...a guilty plea constitutes a waiver of nonjurisdictional defects and claims of violations of constitutional rights." State v. Rice, 401 S.C. 330, 331-32, 737 S.E.2d 485, 485-86 (2013) (citing Hyman v. State, 397 S.C. 35, 44, 723 S.E.2d 375, 379 (2012)). "'A guilty plea represents a break in ......
  • Adams v. Wise, C. A. 1:21-cv-01248-JMC-SVH
    • United States
    • U.S. District Court — District of South Carolina
    • March 15, 2022
    ...and claims of violations of constitutional rights.” Jamison v. State, 410 S.C. 456, 467, 765 S.E.2d 123, 129 (2014) (citing State v. Rice, 401 S.C. 330, 331-32, S.E.2d 485, 485-86 (2013)). Therefore, this Court finds the plea judge correctly found applicant's plea was freely, voluntary, and......
  • Request a trial to view additional results
17 cases
  • State v. Harrison, Appellate Case No. 2018-002128
    • United States
    • United States State Supreme Court of South Carolina
    • January 20, 2021
    ...John Courson. Courson pled guilty. A free and voluntary guilty plea waives all nonjurisdictional defects and defenses. State v. Rice , 401 S.C. 330, 331–32, 737 S.E.2d 485, 485–86 (2013) ("[I]n South Carolina, a guilty plea constitutes a waiver of nonjurisdictional defects and claims of vio......
  • Jamison v. State, No. 27454.
    • United States
    • United States State Supreme Court of South Carolina
    • October 22, 2014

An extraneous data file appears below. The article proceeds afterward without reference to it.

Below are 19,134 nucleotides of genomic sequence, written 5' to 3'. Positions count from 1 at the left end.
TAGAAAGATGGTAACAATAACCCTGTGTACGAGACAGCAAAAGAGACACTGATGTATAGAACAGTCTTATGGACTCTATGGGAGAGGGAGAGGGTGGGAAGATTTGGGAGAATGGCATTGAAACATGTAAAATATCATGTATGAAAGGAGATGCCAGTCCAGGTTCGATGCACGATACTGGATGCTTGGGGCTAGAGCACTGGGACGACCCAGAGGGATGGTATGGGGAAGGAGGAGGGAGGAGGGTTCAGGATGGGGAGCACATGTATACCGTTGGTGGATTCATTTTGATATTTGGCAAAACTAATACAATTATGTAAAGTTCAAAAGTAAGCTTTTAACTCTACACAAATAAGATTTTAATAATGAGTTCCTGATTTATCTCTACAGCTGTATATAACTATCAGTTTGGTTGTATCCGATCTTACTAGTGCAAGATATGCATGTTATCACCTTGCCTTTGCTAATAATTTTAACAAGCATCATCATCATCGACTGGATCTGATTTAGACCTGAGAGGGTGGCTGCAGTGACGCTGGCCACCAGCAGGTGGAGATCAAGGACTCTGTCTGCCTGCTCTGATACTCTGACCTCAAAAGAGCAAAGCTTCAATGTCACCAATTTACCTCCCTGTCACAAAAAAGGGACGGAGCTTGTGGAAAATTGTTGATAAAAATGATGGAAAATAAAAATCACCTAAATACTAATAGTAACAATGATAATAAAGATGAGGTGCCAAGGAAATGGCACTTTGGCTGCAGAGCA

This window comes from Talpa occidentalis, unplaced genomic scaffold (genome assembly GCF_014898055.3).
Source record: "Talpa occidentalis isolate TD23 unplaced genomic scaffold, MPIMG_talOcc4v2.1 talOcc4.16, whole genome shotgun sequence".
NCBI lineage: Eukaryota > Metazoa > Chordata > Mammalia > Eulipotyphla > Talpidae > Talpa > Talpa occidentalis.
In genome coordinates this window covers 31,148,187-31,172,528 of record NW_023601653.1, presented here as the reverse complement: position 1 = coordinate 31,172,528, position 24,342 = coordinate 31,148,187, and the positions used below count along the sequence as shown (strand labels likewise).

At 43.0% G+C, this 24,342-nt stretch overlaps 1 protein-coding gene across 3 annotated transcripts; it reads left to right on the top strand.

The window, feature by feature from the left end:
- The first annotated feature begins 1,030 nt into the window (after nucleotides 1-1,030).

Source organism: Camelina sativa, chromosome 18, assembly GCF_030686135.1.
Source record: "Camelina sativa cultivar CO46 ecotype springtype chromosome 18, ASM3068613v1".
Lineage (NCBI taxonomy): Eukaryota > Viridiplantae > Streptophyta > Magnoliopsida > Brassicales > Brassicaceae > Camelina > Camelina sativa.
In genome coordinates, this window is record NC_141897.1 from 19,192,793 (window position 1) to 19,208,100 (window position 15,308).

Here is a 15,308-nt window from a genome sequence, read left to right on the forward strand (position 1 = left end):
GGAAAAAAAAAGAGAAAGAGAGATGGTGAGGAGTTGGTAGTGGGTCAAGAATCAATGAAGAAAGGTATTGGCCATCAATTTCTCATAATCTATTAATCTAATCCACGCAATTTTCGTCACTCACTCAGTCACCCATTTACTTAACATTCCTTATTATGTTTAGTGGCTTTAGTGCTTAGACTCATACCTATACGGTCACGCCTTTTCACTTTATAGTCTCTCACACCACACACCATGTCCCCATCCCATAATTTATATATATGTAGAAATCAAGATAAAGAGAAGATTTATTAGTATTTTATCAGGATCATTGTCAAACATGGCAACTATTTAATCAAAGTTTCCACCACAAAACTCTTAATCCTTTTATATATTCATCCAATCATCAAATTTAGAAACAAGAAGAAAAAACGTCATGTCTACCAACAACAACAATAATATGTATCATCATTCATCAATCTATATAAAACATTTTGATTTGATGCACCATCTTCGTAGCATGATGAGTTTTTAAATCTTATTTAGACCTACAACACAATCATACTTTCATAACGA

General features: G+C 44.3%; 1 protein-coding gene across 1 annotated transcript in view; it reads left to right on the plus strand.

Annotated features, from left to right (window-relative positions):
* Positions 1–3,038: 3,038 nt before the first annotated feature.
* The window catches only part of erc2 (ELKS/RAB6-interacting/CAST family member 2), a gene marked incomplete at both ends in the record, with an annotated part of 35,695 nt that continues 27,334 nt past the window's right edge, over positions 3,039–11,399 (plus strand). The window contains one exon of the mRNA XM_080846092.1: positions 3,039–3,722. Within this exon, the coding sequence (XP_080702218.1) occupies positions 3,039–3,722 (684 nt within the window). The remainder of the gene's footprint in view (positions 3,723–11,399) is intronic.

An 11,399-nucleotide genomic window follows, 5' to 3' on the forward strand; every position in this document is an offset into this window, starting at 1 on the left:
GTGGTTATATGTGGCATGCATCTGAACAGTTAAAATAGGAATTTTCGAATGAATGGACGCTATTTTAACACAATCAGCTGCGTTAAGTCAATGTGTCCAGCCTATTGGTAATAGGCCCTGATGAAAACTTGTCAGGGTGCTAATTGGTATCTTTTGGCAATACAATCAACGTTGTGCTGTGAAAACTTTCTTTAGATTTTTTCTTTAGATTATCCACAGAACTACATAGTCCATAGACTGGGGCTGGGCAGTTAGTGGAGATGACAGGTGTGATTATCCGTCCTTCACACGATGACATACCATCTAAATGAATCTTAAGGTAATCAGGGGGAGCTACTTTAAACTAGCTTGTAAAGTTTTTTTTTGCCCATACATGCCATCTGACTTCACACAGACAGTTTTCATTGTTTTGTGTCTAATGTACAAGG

...a guilty plea constitutes a waiver of nonjurisdictional defects and claims of violations of constitutional rights.” State v. Rice, 401 S.C. 330, 331–32, 737 S.E.2d 485, 485–86 (2013) (citing Hyman v. State, 397 S.C. 35, 44, 723 S.E.2d 375, 379 (2012) ). “ ‘A guilty plea represents a break i......
  • Jamison v. State, Appellate Case No. 2012-212996
    • United States
    • United States State Supreme Court of South Carolina
    • October 22, 2014
    ...a guilty plea constitutes a waiver of nonjurisdictional defects and claims of violations of constitutional rights." State v. Rice, 401 S.C. 330, 331-32, 737 S.E.2d 485, 485-86 (2013) (citing Hyman v. State, 397 S.C. 35, 44, 723 S.E.2d 375, 379 (2012)). "'A guilty plea represents a break in ......
  • Adams v. Wise, C. A. 1:21-cv-01248-JMC-SVH
    • United States
    • U.S. District Court — District of South Carolina
    • March 15, 2022
    ...and claims of violations of constitutional rights.” Jamison v. State, 410 S.C. 456, 467, 765 S.E.2d 123, 129 (2014) (citing State v. Rice, 401 S.C. 330, 331-32, S.E.2d 485, 485-86 (2013)). Therefore, this Court finds the plea judge correctly found applicant's plea was freely, voluntary, and......
  • Request a trial to view additional results